When it comes to opposing governmental decision-making, ‘boogeyman’ threats are not just the stuff of bedtime stories. Traditionally, the term ‘boogeyman’ serves as a common allusion to a mythical creature used in many cultures to frighten children into good behavior. If many nay-sayers at local governmental meetings are to be believed, these ‘boogeyman’ are no longer confined to their children’s bedroom closets. Rather, these nay-sayers dutifully warn governing bodies everywhere that the threat of litigation looms ominously over every decision the governing body may make. As explained below, these ‘liability boogeyman’ share an important characteristic with their childhood counterpart – they are most often conjured up to control behavior and decision-making.

The ‘liability boogeyman’ and the parade of horribles

Ordinarily, the threat of liability is raised as an argument against taking action, and too often it is an argument lacking in merit. The huffing and puffing of the ‘liability boogeyman’ is all too familiar: “if we approve this project, we’ll be exposed to liability” or “if we approve this application, then we will end up with a lawsuit on our hands.” Naturally, managing risk is one of the most important functions of a governing body, and there are inevitably real concerns about the effect a governmental decision may have on the public. For a classic example, when a governing body reviews an alcohol license application, the applicant may not have a squeaky clean record and a few residents (perhaps even law enforcement) may oppose the application and warn of the applicant’s irresponsibility. Despite these objections, the governing body grants the license. The applicant then opens their doors for business, over-serves their very first customer, who then promptly gets in a vehicle and hurts someone. Has the ‘liability boogeyman’ struck again?

Although the nay-sayers may race one another to tell the governing body “I told you so” – and the tragic outcome described above may affect policy decisions in the future – the law protects governmental decision-makers from precisely this type of legal liability. That’s because the law leaves policy-making to governmental decision-makers, and as a general rule, municipalities are not the insurer of all public works or governmental actions. In other words, the municipality is not required to prevent all bad things that could happen to a property owner or citizen.

Instead, the law grants governing bodies immunity for legislative, quasi-legislative, judicial and quasi-judicial decision-making. As long as the governmental body did not violate an existing ministerial duty (like an officially adopted policy) or ignore a known and compelling danger (a standard that is quite high), then statutory immunity should apply. It’s also important to remember that even if immunity does not apply, that simple fact does not mean that the municipality is liable – a burden which the claimant would still carry.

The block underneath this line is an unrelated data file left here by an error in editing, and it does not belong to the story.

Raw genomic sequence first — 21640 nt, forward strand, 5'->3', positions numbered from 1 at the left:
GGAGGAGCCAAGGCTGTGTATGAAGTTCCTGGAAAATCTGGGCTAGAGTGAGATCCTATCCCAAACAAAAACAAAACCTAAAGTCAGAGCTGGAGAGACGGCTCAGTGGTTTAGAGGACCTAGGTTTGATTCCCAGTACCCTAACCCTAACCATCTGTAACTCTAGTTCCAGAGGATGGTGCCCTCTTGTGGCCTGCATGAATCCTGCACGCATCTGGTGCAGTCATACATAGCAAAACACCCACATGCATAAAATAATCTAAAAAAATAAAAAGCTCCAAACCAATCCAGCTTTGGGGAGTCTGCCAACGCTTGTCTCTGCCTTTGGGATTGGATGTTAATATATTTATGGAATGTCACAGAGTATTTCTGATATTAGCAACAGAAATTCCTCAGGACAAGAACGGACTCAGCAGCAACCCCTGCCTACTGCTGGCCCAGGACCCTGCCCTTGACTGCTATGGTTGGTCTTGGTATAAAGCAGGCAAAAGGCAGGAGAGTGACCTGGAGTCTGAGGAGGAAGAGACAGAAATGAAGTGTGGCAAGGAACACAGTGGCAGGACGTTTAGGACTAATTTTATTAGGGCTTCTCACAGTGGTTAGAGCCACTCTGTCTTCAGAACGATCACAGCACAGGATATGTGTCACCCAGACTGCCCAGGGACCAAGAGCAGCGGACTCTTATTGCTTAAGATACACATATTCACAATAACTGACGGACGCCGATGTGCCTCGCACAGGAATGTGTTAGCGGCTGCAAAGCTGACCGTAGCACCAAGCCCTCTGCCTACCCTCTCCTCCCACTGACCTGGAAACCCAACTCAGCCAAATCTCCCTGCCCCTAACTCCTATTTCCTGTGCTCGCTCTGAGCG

What to do when faced with a ‘liability boogeyman’

The governing body should always know the purpose and scope of its own authority. The law also requires decision-makers to know and apply the proper procedure and standards to its decision-making. If the governing body has followed the rules and applied the appropriate review to its decision, it is entitled to make a decision. The analysis on whether the ‘liability boogeyman’ is a real threat should always boil down to whether someone cries foul based on the governing body’s official decision-making. If so, the governing body should likely be immune.

If face-to-face with a ‘liability boogeyman’ the following questions will help address stated concerns. Ask the ‘boogeyman’ for the basis of a potential legal claim. More specifically, ask how the disputed decision falls outside the governing bodies’ discretion? Finally, other than disagreeing with a policy decision, ask what obligation the governing body has to act in a particular way?

On the one hand, if the ‘boogeyman’ has no real response, then the conversation should return to a discussion on policy, not liability. The ‘boogeyman’ may have legitimate concerns, but that does not mean they are legal ones. While governmental bodies have a responsibility to their constituents, that duty is driven by the obligation to balance the needs of all as a policy matter, not to succumb to the threats of a few as a legal matter. On the other hand, if the ‘boogeyman’ provides a substantive response, ask whether they are the ones considering legal action and whether they are represented. At this point, seeking counsel may also be considered to help determine potential exposure before moving forward. These simple tips can help dispel a municipality’s ‘liability boogeyman’.

It’s important to note that this article addresses tort liability that allegedly results from a governmental decision, as opposed to the example where the license applicant may bring suit in an attempt to force the governing body to change its decision. Furthermore, statutory immunity is subject to frequent interpretations that are beyond the scope of this article.

This article originally appeared in the League of Wisconsin Municipalities' publication, The Municipality.

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